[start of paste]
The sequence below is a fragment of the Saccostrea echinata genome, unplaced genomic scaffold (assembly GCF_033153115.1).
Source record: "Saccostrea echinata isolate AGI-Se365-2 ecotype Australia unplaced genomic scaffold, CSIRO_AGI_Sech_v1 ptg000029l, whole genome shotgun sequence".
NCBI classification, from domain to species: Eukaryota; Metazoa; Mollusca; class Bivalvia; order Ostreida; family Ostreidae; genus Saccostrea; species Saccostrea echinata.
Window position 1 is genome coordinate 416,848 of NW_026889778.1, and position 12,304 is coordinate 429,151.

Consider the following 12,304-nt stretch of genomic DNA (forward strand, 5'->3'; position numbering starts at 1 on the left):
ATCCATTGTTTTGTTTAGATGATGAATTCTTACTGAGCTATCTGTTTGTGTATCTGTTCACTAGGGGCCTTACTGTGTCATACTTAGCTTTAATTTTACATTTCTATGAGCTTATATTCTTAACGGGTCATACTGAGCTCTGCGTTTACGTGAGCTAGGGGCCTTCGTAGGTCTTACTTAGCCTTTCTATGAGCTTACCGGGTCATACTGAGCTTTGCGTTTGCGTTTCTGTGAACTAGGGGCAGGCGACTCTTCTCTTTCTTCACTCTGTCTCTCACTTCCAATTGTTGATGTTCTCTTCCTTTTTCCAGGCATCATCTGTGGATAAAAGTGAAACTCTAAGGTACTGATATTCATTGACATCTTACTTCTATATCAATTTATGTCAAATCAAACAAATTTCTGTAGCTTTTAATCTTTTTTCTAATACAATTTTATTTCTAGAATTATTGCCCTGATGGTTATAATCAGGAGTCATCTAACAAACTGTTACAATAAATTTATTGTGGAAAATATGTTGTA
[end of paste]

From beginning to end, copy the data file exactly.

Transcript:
The sequence below is a fragment of the Saccostrea echinata genome, unplaced genomic scaffold (assembly GCF_033153115.1).
Source record: "Saccostrea echinata isolate AGI-Se365-2 ecotype Australia unplaced genomic scaffold, CSIRO_AGI_Sech_v1 ptg000029l, whole genome shotgun sequence".
NCBI classification, from domain to species: Eukaryota; Metazoa; Mollusca; class Bivalvia; order Ostreida; family Ostreidae; genus Saccostrea; species Saccostrea echinata.
Window position 1 is genome coordinate 416,848 of NW_026889778.1, and position 12,304 is coordinate 429,151.

Consider the following 12,304-nt stretch of genomic DNA (forward strand, 5'->3'; position numbering starts at 1 on the left):
ATCCATTGTTTTGTTTAGATGATGAATTCTTACTGAGCTATCTGTTTGTGTATCTGTTCACTAGGGGCCTTACTGTGTCATACTTAGCTTTAATTTTACATTTCTATGAGCTTATATTCTTAACGGGTCATACTGAGCTCTGCGTTTACGTGAGCTAGGGGCCTTCGTAGGTCTTACTTAGCCTTTCTATGAGCTTACCGGGTCATACTGAGCTTTGCGTTTGCGTTTCTGTGAACTAGGGGCAGGCGACTCTTCTCTTTCTTCACTCTGTCTCTCACTTCCAATTGTTGATGTTCTCTTCCTTTTTCCAGGCATCATCTGTGGATAAAAGTGAAACTCTAAGGTACTGATATTCATTGACATCTTACTTCTATATCAATTTATGTCAAATCAAACAAATTTCTGTAGCTTTTAATCTTTTTTCTAATACAATTTTATTTCTAGAATTATTGCCCTGATGGTTATAATCAGGAGTCATCTAACAAACTGTTACAATAAATTTATTGTGGAAAATATGTTGTA